The Personal Learning Network Day 13- Personal Frameworks of Coherence

25 01 2010

In the last two weeks I have found Siemen and Tittenberger’s term “personal frameworks of coherence” to be useful.  In their Handbook of Emerging Technologies for Learning, they write “Our learning and information acquisition is a mashup. We take pieces, add pieces, dialogue, reframe, rethink, connect, and ultimately, we end up with some type of pattern  that symbolizes what’s happening “out there” and what it means to us. And that pattern changes daily.”

When I created my Personal Learning Network, I was drawn to a model of learning that seems to fit the realities of my life in 2010.  I think it replaces a model of learning that has amounted to wishful thinking.  Part of me always aspires to graceful and streamlined procedures, adding onto my knowledge base each tidy new piece of information.  I like to see the big picture, even when no big picture is available.

I really should know better than to keep hoping ideas will be packaged so that I can consume the ideas like television, with such passivity that I barely have to participate in my own learning.

Of course,  it’s just as constructivists have been saying all aong, that whatever coherence comes in anything I always construct for myself.  My own teaching skill sets and knowledge bases — of my students, of my subject matter, of pedagogy, and now, of educational technology — always emerge from fairly chaotic processes.  My mind sifts through its environment, and whatever coherence arises from that comes largely from my efforts to make sense of it.  Gradually, I begin to identify a set of beliefs and practices that make sense to me, and, as I grow more adept, I learn that much of what I learn is cannot be reduced without losing something, and the only way to be responsible towards these things is to add them in their fully knotted complexity.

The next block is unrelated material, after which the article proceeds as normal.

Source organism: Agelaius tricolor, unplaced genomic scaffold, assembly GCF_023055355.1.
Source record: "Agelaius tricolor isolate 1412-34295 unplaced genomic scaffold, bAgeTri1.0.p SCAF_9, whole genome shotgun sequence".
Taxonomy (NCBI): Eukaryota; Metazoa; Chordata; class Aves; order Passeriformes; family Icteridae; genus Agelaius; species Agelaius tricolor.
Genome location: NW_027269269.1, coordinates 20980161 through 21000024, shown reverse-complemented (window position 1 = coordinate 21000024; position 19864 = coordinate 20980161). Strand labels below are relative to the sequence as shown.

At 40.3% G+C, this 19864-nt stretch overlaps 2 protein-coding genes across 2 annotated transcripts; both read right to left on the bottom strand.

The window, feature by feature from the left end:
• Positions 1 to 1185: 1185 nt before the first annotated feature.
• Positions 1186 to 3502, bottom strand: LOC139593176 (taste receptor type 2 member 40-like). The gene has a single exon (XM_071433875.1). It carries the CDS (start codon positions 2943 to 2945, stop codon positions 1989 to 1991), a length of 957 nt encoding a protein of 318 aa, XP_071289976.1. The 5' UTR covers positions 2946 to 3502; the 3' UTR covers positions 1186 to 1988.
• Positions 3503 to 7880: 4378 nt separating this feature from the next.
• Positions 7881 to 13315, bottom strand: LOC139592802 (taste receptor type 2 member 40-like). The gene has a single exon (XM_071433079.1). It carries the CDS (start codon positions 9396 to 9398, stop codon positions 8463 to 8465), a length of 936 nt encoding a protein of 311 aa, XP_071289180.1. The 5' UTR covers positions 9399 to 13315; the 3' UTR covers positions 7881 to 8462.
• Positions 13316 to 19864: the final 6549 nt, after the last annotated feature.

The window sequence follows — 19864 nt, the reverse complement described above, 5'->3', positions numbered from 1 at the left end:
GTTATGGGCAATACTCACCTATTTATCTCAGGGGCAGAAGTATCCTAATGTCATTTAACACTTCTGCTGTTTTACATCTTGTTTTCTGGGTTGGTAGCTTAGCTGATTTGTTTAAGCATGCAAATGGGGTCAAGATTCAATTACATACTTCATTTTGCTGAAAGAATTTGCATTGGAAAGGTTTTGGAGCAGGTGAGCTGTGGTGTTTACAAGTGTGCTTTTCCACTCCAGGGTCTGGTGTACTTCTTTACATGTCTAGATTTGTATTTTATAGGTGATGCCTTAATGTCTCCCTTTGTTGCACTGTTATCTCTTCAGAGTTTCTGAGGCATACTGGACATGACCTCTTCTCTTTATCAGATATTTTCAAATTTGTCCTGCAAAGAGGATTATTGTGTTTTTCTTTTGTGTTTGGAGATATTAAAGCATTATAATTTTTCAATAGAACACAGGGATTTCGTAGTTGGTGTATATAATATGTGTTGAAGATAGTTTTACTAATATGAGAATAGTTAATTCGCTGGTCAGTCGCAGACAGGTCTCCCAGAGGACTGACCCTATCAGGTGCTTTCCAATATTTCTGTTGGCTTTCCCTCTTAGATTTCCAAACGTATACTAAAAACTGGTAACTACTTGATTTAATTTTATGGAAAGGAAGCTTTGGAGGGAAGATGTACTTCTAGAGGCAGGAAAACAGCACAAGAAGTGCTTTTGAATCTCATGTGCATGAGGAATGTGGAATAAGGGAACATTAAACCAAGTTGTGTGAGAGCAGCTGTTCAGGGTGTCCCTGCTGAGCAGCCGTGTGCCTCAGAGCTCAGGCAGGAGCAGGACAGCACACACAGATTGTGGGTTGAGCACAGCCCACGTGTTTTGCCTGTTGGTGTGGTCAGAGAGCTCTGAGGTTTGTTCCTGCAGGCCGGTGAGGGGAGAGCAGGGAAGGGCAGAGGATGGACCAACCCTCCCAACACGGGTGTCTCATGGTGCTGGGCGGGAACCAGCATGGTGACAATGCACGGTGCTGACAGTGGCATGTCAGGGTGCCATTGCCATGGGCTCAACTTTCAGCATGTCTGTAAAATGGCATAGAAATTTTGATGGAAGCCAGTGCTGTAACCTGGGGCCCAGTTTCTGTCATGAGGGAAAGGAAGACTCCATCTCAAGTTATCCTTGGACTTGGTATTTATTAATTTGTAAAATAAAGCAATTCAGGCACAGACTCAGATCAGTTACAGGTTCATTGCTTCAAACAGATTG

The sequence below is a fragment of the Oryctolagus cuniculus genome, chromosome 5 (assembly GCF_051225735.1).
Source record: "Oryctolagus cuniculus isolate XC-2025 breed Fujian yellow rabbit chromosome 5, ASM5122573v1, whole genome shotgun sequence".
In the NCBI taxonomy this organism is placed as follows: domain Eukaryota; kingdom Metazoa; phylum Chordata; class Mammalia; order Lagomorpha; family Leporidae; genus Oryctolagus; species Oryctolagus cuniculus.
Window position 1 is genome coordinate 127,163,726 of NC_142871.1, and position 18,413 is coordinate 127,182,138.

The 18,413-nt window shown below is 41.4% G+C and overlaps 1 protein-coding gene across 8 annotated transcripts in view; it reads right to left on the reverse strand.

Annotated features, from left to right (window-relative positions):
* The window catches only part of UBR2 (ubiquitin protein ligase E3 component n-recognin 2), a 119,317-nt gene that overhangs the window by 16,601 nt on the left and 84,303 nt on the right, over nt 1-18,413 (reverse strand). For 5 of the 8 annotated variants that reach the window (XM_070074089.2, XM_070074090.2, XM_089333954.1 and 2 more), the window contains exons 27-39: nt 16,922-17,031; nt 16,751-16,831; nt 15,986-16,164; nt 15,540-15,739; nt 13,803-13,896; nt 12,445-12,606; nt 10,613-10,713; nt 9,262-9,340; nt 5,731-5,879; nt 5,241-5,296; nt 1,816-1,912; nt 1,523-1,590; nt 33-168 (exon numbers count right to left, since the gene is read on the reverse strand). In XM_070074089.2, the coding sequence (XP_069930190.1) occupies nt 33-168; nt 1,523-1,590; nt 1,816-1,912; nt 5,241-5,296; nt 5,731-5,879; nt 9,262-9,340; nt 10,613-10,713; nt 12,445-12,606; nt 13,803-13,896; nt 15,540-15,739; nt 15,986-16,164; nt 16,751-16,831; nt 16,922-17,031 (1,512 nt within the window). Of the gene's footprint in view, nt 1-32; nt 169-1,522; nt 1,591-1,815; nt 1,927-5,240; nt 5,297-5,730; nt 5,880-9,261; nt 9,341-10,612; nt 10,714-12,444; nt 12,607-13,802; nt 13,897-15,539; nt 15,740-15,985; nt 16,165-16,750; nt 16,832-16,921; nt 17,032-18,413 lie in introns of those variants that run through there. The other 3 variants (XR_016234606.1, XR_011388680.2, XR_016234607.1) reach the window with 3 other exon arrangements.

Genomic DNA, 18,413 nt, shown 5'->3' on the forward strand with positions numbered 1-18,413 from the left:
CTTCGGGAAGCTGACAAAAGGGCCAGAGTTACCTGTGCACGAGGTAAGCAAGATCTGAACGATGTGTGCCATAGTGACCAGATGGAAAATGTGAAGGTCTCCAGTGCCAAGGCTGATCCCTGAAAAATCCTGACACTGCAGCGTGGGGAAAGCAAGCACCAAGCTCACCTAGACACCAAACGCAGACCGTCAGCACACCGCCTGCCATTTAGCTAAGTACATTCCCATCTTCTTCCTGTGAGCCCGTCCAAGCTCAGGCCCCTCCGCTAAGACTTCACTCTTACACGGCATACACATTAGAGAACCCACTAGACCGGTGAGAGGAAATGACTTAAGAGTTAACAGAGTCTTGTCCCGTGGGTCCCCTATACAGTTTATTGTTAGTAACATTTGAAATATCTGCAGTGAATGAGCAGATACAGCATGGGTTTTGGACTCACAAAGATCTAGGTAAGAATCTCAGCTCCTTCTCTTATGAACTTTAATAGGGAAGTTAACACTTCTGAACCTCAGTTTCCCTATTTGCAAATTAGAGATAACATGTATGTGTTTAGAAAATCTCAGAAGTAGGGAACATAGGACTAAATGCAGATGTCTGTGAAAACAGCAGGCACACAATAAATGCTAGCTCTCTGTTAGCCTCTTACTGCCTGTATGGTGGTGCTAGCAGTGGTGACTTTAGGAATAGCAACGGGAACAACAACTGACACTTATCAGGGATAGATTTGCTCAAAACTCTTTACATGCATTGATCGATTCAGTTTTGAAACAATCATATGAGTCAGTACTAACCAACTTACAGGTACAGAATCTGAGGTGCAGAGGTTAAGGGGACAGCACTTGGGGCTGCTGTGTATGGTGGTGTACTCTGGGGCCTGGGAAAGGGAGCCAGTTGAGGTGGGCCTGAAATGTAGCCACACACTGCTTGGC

This has always been my learning process, and my problems are not even especially 21st century, and yet I’ve found it increasingly difficult to integrate the knowledge around me, and I know I’m not alone.

My preservice teachers face a steep learning curve, and the world is just as complicated for them as it is for me.  Many of them hope somebody can make it cohere for them.  They may think they are unqualified to investigate the field on their own.  They might not even know what it is they need to learn.  I know I wasn’t even sure what questions to ask when I was starting out.

I contend that I need/ you need/ we all need a Personal Learning Network  to make sense of the explosive growth of information and the proliferation of (often competing) ideas. It’s the only way we can hope to keep abreast of our rapidly changing field, which is evolving along with a rapidly changing world.

I am beginning to see that I grow my own personal frames of coherence, and no one else can create them for me.  There is no book written precisely for me, except that which I write for myself.  And even if I share my own coherence, my students must do the same for themselves, and so on for their students.  Therefore we must empower the end user (for lack of a better term) to create what order can be made out of such chaos, and I am beginning to see that I can facilitate that process somewhat, but never entirely.

And then there is the quote (of unknown origen — anyone know?) that says,”I store my knowledge in my friends.”  Paul Reid’s blog turned me on to Karen Stephenson’s “What Knowledge Tears Apart, Networks Make Whole,” in which she offers comentary:

“‘I store my knowledge in my friends’ is an axiom for collecting knowledge through collecting people.  Experience has long been considered the best teacher of knowledge.  Since we cannot experience everything, other people’s experiences, and hence other people, become the surrogate for knowledge. ‘I store my knowledge in my friends’ is an axiom for collecting knowledge through collecting people.”

According to Stephenson, networks not only help us develop competence, but are themselves a form of competence.




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